I am a big fan of whiskey sours and it is almost my de facto drink to order at any bar I visit. (the daiquiri is usually the first) Choosing what is the base spirit however is somewhat akin to a mood ring, but I almost always go for bourbon. Call me a sweet tooth but I like my spicy rye with a sazarac and my scotch over the rocks so IMHO, bourbon’s sweetness complements sour cocktails perfectly.
A gin cocktail this time and a little different from the traditional sours, this has no egg white in the ingredient list. It is something most home bartenders can whip up in no time as honey is wide available and with the prevalence of gin, everyone has a bottle.
Dedicated to this ever popular bar ingredient and a kitchen essential regardless for culinary or non-culinary uses, this is the first of lemon series articles which we have planned for you this month.
It can be easily found in supermarkets and for pretty cheap too! All major supermarkets in Singapore carry it although some do charge it for a little more per fruit depending on the species. For home use the cheapest fruits will suffice.
Apart from using the lemon for its juice, I will also introduce to how to use the peel for garnishing and also a slice of it as a simple wedge garnish, which is not as simple as it looks!
Equal part classics may not seem like the most creative of cocktails but in recent years, these traditional tipples have served as a launchpad of creativity for many a bartender. Take the Negroni for example. Traditionally, equal parts gin, Campari and sweet vermouth. Swap out the gin for whiskey, you get a Boulevardier. Swap out Campari for Lillet Blanc, you get a French Negroni. The list is endless. The trick is all about proportion and balance. While we can wax lyrical about the Negroni for days, we wanted to share another equal parts classic that is perfect for the hot weather, the Last Word.
Made with equal parts gin, lime, green Chartreuse and Luxardo maraschino cherry liqueur, it is deceptively simple. In it’s simplicity, the proportions and base ingredients become all the more important. For instance, if you’re using fresh lime, when you squeezed the lime and how long it has been sitting also makes a difference.
This drink is usually shaken and served in a coupe ungarnished. As you sip it, you immediately taste the bitterness of the Luxardo which soon transitions to the sweetness of the Chartreuse, with the refreshing citrus rounding off taste. Then, the dryness of the gin kicks in and you go in for a second sip. For more tasting notes, check out our video on the Last Word!
If you haven’t tried this taste tipple yet, go to any bar that does a good classic or just make one yourself. We guarantee you will not be disappointed. Now, that’s our LAST WORD. 🙂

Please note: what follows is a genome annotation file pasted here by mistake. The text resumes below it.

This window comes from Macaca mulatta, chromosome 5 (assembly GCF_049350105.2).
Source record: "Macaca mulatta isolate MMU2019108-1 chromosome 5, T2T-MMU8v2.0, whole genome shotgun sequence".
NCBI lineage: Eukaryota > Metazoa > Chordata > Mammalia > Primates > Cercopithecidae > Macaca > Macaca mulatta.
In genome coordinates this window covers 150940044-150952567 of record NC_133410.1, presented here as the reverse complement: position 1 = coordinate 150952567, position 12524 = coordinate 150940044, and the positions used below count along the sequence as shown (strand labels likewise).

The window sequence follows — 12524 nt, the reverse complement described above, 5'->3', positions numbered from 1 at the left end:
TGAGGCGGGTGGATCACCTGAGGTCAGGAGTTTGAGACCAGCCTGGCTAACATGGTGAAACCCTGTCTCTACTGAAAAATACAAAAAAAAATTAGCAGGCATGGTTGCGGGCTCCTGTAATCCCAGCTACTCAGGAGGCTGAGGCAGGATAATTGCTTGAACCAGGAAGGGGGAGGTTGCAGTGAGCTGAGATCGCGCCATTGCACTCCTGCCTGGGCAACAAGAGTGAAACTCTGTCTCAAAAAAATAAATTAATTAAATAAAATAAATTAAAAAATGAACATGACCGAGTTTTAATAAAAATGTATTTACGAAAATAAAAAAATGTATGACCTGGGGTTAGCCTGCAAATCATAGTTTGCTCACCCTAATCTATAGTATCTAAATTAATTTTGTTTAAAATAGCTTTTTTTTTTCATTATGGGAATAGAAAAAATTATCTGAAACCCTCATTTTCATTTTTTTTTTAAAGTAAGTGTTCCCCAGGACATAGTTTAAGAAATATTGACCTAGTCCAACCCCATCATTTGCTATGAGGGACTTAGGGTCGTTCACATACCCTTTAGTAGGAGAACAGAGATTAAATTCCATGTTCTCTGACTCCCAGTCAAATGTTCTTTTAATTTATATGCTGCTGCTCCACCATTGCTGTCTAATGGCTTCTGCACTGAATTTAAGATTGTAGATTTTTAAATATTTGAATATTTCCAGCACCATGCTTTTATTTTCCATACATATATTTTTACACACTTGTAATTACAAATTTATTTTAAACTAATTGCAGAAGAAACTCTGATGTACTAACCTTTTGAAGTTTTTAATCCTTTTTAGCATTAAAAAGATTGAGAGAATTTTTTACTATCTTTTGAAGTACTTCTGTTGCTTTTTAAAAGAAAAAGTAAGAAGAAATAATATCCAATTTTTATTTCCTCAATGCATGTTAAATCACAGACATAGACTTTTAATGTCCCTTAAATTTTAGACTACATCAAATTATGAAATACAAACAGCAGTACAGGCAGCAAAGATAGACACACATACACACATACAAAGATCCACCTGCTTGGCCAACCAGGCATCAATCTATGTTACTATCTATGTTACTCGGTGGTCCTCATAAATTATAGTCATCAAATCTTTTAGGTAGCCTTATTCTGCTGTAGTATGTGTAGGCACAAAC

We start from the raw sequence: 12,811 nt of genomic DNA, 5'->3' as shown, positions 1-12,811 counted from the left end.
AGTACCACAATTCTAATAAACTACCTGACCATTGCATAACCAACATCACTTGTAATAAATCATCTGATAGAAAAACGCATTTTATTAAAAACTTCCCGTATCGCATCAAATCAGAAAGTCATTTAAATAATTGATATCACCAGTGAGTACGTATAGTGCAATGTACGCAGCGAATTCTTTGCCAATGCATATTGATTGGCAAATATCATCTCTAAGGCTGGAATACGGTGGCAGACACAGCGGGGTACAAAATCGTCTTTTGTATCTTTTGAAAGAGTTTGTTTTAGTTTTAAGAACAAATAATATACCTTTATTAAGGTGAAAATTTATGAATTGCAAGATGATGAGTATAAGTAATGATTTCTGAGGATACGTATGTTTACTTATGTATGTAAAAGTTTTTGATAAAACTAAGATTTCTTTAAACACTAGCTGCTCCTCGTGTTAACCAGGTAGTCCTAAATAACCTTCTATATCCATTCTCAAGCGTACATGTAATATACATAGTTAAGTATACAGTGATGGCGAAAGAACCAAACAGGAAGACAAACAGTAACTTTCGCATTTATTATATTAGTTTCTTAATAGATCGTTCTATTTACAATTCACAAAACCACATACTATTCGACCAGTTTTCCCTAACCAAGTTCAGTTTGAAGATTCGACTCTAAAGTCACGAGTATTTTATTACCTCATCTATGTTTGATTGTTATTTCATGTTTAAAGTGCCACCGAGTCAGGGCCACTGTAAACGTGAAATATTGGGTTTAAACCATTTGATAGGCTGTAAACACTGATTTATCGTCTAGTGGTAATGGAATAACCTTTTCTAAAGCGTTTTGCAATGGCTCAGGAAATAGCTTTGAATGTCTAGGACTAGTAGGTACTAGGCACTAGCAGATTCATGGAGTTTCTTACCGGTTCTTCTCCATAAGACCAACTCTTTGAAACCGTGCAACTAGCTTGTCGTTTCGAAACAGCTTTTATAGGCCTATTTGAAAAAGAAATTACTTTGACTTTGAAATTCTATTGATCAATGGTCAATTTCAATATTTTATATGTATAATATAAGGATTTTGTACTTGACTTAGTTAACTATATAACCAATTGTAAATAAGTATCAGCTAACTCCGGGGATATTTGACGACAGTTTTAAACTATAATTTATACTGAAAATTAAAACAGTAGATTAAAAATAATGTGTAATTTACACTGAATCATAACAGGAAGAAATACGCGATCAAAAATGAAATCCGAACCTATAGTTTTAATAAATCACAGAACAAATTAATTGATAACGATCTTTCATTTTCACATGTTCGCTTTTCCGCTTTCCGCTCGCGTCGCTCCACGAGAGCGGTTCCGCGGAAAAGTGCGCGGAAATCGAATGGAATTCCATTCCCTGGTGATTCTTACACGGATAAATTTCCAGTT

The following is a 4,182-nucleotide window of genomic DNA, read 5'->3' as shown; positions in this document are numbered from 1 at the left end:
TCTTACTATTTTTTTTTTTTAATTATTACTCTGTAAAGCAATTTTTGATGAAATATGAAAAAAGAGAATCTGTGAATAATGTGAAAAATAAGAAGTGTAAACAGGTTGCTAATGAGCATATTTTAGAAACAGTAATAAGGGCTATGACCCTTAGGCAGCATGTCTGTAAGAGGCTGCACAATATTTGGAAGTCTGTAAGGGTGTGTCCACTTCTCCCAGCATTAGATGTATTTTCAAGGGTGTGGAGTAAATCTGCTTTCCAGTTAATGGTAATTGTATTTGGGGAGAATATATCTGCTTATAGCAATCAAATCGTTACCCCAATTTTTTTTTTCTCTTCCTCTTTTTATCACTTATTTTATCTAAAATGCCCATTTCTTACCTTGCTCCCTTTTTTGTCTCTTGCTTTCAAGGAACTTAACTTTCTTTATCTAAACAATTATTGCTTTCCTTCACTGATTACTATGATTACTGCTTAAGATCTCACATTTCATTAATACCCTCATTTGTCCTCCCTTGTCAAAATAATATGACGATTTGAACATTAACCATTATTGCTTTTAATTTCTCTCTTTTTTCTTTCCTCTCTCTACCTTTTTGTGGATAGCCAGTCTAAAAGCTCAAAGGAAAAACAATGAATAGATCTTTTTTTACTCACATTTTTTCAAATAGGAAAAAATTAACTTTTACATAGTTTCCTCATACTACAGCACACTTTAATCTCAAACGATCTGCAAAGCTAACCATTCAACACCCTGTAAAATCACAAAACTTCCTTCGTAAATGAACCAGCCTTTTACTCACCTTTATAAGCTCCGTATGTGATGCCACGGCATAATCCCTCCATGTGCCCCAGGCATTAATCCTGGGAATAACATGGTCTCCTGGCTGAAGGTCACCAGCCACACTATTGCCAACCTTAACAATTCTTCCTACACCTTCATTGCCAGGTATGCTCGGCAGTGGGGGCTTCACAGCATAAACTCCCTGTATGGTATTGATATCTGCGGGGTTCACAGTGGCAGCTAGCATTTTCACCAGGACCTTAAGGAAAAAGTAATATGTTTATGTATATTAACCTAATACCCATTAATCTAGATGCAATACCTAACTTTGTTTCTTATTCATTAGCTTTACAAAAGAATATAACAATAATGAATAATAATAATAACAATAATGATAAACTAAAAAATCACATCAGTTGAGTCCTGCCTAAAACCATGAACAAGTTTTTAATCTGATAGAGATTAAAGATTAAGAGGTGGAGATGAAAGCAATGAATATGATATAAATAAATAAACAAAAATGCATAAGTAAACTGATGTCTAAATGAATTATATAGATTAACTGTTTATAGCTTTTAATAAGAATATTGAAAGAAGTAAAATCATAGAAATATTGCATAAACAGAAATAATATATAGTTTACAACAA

May our glasses never be empty, cheers and talk soon.
For the uninformed, egg whites are one of the major ingredients in cocktails especially in sours where it is almost a must have (bar the daiquiri). So when a drink’s name has the word sour in inside for e.g. whiskey sour, it is almost definitely required.
Egg white when added to the shaken cocktail gives the cocktail this foamy head and actually blends the taste profiles of the ingredients together. A simple test would be to make two southsides (gin, lemon, simple syrup and mint), one without and one with eggwhite.
Taste! How does the one with egg white taste in comparison with the one without.
This is not to say egg white muddles up the flavours but be clear as to what kind of profile and experience you would like to present to your customer.
From tending the bar for a few years, I have had customers request not to add in egg whites upon hearing about the ingredient list for their cocktail. Some do not fancy a liquid omelette and some are genuinely unable to take this due to allergies. Although many do come round to the fact that it actually elevates the cocktail, it is still good practice to check with the customers’ for any allergies such as egg whites before preparing their drink.
A last point to note, I do have a pet peeve as egg white is now being widely used as an ingredient not because it is there to take the harshness of the cocktail but to create this ridiculously thick layer of foam for some over the top garnishes. Some work, but many fall flat as the mouthfeel of the cocktail becomes cloying due to excessive egg white and the flavours are not clean enough. It becomes complicated, not interestingly complex which is what we all strive for. So in gist, know what your cocktail requires, know what you want your guest to experience and think twice before adding egg white to cocktails.